This article relies too much on references to primary sources. (October 2014) (Learn how and when to remove this template message)
|Developer(s)||Brad Spengler (Spender), PaX Team (pipacs)|
grsecurity is a set of patches for the Linux kernel which emphasize security enhancements. The patches are typically used by computer systems which accept remote connections from untrusted locations, such as web servers and systems offering shell access to its users. Grsecurity provides a collection of security features to the Linux kernel, including address space protection, enhanced auditing and process control.
A major component bundled with grsecurity is PaX. Among other features, the patch flags data memory, the stack, for example, as non-executable and program memory as non-writable. The aim is to prevent memory from being overwritten, which can help to prevent many types of security vulnerabilities, such as buffer overflows. PaX also provides address space layout randomization (ASLR), which randomizes important memory addresses to reduce the probability of attacks that rely on easily predicted memory addresses.
Role-based access control
Another notable component of grsecurity is that it provides a full role-based access control (RBAC) system. RBAC is intended to restrict access to the system further than what is normally provided by Unix access control lists, with the aim of creating a fully least-privilege system, where users and processes have the absolute minimum privileges to work correctly and nothing more. This way, if the system is compromised, the ability of the attacker to damage or gain sensitive information on the system can be drastically reduced. RBAC works through a collection of roles. Each role can have individual restrictions on what it can or cannot do, and these roles and restrictions form an access policy which can be amended as needed.
A list of RBAC features:
- Domain support for users and groups
- Role transition tables
- IP-based roles
- Non-root access to special roles
- Special roles that require no authentication
- Nested subjects
- Support for variables in the configuration
- And, or, and difference set operations on variables in configuration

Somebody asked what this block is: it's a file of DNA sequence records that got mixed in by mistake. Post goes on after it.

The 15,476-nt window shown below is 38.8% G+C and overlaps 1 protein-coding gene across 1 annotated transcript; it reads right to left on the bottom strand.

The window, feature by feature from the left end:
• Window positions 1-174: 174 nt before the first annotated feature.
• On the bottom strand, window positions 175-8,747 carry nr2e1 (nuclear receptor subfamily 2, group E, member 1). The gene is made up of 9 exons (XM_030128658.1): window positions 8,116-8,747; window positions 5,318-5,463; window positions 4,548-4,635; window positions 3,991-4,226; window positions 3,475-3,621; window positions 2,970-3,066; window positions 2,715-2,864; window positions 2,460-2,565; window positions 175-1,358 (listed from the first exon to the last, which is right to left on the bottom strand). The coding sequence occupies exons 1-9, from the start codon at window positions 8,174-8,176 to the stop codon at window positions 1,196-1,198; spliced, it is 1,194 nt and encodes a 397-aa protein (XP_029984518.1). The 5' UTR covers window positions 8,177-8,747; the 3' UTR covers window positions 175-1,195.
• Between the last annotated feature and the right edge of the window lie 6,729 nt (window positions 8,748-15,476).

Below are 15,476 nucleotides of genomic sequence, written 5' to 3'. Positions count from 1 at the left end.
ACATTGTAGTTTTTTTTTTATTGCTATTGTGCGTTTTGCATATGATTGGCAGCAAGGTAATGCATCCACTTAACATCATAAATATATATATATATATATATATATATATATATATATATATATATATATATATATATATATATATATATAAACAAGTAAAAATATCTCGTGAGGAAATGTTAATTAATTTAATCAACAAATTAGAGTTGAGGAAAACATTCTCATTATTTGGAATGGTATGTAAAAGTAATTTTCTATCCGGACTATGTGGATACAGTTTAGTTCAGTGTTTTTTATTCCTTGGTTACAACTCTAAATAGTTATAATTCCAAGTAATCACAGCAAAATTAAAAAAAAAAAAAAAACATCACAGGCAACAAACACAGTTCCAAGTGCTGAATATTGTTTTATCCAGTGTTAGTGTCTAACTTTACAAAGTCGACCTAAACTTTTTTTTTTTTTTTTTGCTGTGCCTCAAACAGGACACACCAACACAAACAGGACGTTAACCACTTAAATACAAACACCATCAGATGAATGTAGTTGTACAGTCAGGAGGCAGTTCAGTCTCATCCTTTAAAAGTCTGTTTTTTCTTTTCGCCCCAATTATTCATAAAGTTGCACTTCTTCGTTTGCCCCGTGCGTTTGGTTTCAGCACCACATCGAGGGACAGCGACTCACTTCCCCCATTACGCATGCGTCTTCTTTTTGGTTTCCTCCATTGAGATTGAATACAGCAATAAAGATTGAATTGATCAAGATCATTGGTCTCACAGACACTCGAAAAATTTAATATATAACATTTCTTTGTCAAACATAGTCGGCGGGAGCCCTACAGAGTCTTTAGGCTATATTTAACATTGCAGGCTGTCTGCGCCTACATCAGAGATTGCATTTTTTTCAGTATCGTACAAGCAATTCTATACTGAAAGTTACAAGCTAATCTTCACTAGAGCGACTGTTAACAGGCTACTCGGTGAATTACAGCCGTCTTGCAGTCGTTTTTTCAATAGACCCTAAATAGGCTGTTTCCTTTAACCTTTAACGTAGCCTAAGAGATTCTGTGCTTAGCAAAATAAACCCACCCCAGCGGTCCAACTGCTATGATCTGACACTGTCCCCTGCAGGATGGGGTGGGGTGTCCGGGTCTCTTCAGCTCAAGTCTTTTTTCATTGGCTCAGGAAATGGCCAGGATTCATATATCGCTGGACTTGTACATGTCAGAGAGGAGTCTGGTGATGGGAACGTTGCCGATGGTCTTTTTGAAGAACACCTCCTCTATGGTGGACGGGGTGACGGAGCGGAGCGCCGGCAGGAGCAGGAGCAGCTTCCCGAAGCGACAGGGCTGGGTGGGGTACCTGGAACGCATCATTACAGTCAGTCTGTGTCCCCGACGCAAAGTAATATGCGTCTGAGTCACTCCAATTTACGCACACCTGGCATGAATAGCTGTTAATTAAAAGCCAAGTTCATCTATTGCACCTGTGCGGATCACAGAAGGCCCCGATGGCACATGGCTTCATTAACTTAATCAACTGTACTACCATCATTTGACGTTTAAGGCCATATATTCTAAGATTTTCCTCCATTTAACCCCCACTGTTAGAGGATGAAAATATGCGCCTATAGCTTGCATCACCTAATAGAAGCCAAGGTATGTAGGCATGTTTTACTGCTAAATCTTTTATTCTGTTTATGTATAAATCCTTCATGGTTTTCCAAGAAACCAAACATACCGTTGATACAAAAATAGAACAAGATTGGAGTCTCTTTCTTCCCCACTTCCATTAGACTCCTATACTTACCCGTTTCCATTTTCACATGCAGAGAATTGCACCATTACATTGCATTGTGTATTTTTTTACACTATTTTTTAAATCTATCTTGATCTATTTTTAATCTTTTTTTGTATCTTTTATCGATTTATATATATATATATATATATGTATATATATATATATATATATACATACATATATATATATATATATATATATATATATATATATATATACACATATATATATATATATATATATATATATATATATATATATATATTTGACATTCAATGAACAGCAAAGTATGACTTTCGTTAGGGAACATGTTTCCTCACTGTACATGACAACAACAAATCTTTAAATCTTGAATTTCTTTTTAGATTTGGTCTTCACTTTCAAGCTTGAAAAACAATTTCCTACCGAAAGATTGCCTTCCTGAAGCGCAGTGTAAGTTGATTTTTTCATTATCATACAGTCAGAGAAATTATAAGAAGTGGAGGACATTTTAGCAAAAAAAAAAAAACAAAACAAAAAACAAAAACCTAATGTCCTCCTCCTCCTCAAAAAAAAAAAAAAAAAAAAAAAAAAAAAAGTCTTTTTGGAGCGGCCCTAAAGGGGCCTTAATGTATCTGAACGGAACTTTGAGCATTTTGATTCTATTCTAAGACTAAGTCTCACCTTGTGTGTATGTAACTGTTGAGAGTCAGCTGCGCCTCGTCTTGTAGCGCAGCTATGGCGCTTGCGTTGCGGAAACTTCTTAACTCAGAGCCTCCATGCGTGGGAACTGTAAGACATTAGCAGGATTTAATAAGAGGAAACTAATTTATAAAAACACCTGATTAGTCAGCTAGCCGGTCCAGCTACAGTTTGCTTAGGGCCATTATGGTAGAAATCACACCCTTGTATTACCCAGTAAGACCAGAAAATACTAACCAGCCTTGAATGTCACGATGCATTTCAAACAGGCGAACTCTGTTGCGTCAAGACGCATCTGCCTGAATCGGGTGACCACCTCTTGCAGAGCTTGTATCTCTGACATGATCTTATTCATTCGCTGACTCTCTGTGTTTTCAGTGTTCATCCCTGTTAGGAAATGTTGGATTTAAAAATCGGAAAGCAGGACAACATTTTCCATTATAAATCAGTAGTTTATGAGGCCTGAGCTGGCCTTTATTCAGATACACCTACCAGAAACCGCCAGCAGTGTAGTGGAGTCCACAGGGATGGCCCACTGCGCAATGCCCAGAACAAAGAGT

- Object mode that controls the creation of setuid and setgid files
- Create and delete object modes
- Kernel interpretation of inheritance
- Real-time regular expression resolution
- Ability to deny ptraces to specific processes
- User and group transition checking and enforcement on an inclusive or exclusive basis
- /dev/grsec entry for kernel authentication and learning logs
- Next-generation code that produces least-privilege policies for the entire system with no configuration
- Policy statistics for gradm
- Inheritance-based learning
- Learning configuration file that allows the administrator to enable inheritance-based learning or disable learning on specific paths
- Full path names for offending process and parent process
- RBAC status function for gradm
- /proc/<pid>/ipaddr gives the remote address of the person who started a given process
- Secure policy enforcement
- Supports read, write, append, execute, view, and read-only ptrace object permissions
- Supports hide, protect, and override subject flags
- Supports the PaX flags
- Shared memory protection feature
- Integrated local attack response on all alerts
- Subject flag that ensures a process can never execute trojaned code
- Full-featured, fine-grained auditing
- Resource, socket, and capability support
- Protection against exploit bruteforcing
- /proc/pid filedescriptor/memory protection
- Rules can be placed on non-existent files/processes
- Policy regeneration on subjects and objects
- Configurable log suppression
- Configurable process accounting
- Human-readable configuration
- Not filesystem or architecture dependent
- Scales well: supports as many policies as memory can handle with the same performance hit
- No run-time memory allocation
- SMP safe
- O(1) time efficiency for most operations
- Include directive for specifying additional policies
- Enable, disable, reload capabilities
- Option to hide kernel processes
- No attaching shared memory outside chroot
- No sending of signals by
- No viewing of any process outside chroot, even if /proc is mounted
- No mounting or remounting
- No double chroot
fchdirout of chroot
- No raising of scheduler priority
- No connecting to abstract unix domain sockets outside chroot
- Removal of harmful privileges via cap